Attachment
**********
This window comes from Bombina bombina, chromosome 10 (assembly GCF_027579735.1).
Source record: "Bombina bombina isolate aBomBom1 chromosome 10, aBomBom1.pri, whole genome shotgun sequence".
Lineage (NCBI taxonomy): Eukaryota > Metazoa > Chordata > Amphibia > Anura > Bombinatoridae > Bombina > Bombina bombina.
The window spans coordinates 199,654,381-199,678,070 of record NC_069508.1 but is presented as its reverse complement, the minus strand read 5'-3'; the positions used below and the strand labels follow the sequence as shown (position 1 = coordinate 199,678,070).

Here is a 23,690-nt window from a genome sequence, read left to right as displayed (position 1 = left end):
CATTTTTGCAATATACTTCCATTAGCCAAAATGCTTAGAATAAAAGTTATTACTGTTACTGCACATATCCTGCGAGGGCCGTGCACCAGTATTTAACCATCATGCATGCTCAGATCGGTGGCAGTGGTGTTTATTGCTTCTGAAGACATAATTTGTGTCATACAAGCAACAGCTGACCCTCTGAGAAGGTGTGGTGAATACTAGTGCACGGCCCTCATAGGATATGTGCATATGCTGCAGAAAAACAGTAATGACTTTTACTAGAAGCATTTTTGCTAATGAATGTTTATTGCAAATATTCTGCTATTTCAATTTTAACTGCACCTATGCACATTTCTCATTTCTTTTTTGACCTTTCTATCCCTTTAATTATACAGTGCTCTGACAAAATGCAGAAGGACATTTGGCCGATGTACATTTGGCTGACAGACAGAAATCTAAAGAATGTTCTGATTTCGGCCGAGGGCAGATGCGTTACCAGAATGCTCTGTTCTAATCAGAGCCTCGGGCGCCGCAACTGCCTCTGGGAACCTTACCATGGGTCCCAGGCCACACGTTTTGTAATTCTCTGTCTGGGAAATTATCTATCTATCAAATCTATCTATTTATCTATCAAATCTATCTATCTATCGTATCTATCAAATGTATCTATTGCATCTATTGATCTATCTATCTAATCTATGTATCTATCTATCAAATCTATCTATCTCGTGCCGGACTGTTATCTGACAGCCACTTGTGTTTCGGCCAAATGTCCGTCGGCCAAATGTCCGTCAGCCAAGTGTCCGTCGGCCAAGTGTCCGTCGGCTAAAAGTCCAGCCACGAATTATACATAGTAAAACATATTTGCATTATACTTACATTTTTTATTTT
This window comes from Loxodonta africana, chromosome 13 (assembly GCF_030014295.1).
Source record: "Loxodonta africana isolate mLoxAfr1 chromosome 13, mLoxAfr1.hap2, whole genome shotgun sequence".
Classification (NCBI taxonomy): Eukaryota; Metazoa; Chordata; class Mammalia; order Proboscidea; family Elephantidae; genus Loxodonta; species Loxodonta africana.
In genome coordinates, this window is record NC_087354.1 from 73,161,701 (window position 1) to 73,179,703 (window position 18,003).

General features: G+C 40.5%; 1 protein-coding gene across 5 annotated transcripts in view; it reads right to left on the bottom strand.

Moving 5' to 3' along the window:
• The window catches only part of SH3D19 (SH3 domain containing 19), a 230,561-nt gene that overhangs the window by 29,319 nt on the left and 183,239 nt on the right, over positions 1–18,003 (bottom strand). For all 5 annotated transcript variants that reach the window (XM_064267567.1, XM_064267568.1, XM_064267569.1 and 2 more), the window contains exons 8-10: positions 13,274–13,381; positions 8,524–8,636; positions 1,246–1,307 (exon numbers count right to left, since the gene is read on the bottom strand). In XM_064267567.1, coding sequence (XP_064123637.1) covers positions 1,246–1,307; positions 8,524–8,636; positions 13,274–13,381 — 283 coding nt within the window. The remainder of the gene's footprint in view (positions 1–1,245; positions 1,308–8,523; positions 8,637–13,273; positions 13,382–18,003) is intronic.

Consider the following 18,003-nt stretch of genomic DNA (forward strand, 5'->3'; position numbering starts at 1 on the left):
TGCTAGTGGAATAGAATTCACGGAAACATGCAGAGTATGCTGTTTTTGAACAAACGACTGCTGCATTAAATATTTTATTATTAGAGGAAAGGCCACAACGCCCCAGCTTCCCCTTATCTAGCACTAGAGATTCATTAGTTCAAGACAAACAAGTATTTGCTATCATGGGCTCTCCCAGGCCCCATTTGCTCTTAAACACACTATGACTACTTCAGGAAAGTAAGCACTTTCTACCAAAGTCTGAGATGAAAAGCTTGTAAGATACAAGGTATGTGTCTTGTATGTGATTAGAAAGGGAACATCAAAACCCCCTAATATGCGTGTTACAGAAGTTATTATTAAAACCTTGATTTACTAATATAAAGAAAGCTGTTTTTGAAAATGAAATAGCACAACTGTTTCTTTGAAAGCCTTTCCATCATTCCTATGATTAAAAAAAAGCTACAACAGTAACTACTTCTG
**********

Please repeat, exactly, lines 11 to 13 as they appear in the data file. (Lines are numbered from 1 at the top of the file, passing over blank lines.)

General features: G+C 40.5%; 1 protein-coding gene across 5 annotated transcripts in view; it reads right to left on the bottom strand.

Moving 5' to 3' along the window:
• The window catches only part of SH3D19 (SH3 domain containing 19), a 230,561-nt gene that overhangs the window by 29,319 nt on the left and 183,239 nt on the right, over positions 1–18,003 (bottom strand). For all 5 annotated transcript variants that reach the window (XM_064267567.1, XM_064267568.1, XM_064267569.1 and 2 more), the window contains exons 8-10: positions 13,274–13,381; positions 8,524–8,636; positions 1,246–1,307 (exon numbers count right to left, since the gene is read on the bottom strand). In XM_064267567.1, coding sequence (XP_064123637.1) covers positions 1,246–1,307; positions 8,524–8,636; positions 13,274–13,381 — 283 coding nt within the window. The remainder of the gene's footprint in view (positions 1–1,245; positions 1,308–8,523; positions 8,637–13,273; positions 13,382–18,003) is intronic.